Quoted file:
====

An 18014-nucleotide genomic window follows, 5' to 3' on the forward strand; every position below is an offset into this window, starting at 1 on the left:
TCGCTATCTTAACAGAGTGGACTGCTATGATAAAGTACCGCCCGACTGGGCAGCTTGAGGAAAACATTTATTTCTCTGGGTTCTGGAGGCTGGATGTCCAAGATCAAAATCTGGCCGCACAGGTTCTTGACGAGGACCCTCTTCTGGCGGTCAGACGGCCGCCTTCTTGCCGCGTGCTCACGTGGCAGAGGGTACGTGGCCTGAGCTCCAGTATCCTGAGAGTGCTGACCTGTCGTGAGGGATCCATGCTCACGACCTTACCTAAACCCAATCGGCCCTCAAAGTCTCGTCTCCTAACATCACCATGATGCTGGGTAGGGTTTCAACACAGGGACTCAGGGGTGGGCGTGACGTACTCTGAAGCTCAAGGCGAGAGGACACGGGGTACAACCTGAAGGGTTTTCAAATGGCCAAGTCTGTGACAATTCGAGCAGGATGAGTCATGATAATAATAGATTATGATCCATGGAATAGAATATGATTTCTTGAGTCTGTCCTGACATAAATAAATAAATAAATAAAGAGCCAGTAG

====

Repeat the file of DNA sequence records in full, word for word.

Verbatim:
An 18014-nucleotide genomic window follows, 5' to 3' on the forward strand; every position below is an offset into this window, starting at 1 on the left:
TCGCTATCTTAACAGAGTGGACTGCTATGATAAAGTACCGCCCGACTGGGCAGCTTGAGGAAAACATTTATTTCTCTGGGTTCTGGAGGCTGGATGTCCAAGATCAAAATCTGGCCGCACAGGTTCTTGACGAGGACCCTCTTCTGGCGGTCAGACGGCCGCCTTCTTGCCGCGTGCTCACGTGGCAGAGGGTACGTGGCCTGAGCTCCAGTATCCTGAGAGTGCTGACCTGTCGTGAGGGATCCATGCTCACGACCTTACCTAAACCCAATCGGCCCTCAAAGTCTCGTCTCCTAACATCACCATGATGCTGGGTAGGGTTTCAACACAGGGACTCAGGGGTGGGCGTGACGTACTCTGAAGCTCAAGGCGAGAGGACACGGGGTACAACCTGAAGGGTTTTCAAATGGCCAAGTCTGTGACAATTCGAGCAGGATGAGTCATGATAATAATAGATTATGATCCATGGAATAGAATATGATTTCTTGAGTCTGTCCTGACATAAATAAATAAATAAATAAAGAGCCAGTAG